Frankly, the media missed the boat on this one, myself included, since the primary focus of the legislation was to encourage investments in Marcellus Shale development, particularly including incentives to recruit one of those elusive cracker plants. (What -- you expect me to read fine print with these eyes?)
And the bill (SB465) had good bona fides, with Sen. Brooks McCabe, D-Kanawha, as lead sponsor, and the other sponsors reading like a who's who of Senate leadership: Jeff Kessler, Richard Browning, John Unger, Herb Snyder, Ron Stollings, Robert Plymale, Erik Wells, Corey Palumbo, Bob Beach, Orphy Klempa, Jack Yost, and Dan Foster.
Nor did the House provide any checks or balances, passing the bill 95-4 and sending it to the then-acting governor.
The fiscal note from the Tax Department, which should have raised red flags, put the fiscal impact of the legislation at $0, noting: "Provisions related to tax credits for alternative fuel vehicles would result in some decrease in revenue. However, the Tax Department does not have sufficient data to accurately estimate such decline."
To its credit, the Tomblin administration backed legislation passed this session (SB185) limiting the tax credit to vehicles powered by natural gas or liquid propane only, and the fiscal note indicates that will provide an additional $10 million a year of revenue.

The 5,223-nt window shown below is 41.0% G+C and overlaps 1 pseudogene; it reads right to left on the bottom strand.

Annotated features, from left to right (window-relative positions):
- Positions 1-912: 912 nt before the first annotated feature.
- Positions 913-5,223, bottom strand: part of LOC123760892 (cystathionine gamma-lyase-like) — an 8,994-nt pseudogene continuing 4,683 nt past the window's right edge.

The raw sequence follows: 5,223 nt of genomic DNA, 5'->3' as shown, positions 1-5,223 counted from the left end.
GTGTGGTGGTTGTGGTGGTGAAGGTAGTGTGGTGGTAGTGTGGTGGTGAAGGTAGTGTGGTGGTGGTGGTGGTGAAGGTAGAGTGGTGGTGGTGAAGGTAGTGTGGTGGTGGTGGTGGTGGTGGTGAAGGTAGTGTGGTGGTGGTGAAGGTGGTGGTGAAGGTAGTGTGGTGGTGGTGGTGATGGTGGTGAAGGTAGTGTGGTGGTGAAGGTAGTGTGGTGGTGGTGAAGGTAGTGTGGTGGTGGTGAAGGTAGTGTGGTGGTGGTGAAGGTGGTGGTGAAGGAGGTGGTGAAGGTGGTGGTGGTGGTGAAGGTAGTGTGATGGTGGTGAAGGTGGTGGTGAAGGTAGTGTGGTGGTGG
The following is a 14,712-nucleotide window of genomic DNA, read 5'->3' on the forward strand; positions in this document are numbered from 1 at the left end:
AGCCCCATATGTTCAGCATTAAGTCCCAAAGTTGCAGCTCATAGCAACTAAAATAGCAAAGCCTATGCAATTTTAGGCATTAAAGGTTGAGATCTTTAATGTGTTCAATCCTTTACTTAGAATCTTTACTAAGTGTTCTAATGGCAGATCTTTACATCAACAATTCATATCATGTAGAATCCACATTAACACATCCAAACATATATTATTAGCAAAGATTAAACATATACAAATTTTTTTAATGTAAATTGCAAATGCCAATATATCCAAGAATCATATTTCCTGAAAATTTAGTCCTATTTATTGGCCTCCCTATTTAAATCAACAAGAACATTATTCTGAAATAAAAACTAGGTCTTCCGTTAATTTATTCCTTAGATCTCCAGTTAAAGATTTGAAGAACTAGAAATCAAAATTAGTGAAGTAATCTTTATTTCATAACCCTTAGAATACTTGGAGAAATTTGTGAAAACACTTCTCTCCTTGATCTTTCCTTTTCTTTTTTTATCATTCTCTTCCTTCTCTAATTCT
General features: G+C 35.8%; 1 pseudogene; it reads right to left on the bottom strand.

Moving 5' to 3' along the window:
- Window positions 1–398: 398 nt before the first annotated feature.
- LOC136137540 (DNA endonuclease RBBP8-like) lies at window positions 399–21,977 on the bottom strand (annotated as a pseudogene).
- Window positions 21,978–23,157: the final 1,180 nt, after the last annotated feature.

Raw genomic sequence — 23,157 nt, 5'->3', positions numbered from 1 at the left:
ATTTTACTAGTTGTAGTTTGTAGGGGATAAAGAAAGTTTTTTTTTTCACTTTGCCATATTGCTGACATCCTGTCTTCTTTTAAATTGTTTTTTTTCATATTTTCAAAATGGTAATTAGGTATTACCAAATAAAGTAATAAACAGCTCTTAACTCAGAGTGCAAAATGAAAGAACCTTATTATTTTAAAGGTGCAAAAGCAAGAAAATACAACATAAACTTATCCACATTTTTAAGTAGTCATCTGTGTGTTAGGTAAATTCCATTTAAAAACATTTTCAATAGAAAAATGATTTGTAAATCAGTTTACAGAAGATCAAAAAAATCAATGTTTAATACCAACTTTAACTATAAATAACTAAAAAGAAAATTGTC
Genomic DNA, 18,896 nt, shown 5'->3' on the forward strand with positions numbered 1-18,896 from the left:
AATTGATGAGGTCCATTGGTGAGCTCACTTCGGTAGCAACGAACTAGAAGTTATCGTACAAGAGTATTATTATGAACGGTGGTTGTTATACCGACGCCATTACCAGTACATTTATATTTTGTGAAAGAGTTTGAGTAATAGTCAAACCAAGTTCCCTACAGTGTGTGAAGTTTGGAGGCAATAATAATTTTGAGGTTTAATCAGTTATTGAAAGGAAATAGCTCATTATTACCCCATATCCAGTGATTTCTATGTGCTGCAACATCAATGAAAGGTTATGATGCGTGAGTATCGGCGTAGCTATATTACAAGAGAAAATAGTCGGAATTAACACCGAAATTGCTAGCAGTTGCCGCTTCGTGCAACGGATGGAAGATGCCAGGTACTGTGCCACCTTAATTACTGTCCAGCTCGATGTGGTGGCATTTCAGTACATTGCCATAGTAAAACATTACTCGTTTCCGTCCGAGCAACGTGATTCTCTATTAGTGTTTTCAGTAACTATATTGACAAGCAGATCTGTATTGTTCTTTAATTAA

From the state's perspective, not only are hybrid vehicle owners cheating the state by not paying their fair share of the gas tax, but also the state essentially subsidized their vehicle purchases.
Finally, state tax collections for the 2012-13 budget year came in $90 million below estimates -- balanced by emptying a $45 million Income Tax Reserve Fund and by imposing spending cuts.
That $90 million sounded a lot like the amount of tax cuts the Legislature has enacted recently, including another one percent cut in phase-out of the food tax last year, for $30 million.
To verify that the budget deficit was effectively self-inflicted, I checked in with Ted Boettner with the West Virginia Center on Budget and Policy -- an organization whose unofficial motto might be, no tax cut is ever justified.
Boettner's numbers confirmed what I thought, that cuts in the food tax, corporate net and business franchise tax alone accounted for more than $110 million in lost tax revenue.
As Boettner noted, the state collected more business taxes in 1999 than it did in 2013.Reach Phil Kabler at ph...@wvgazette.com or 304-348-1220.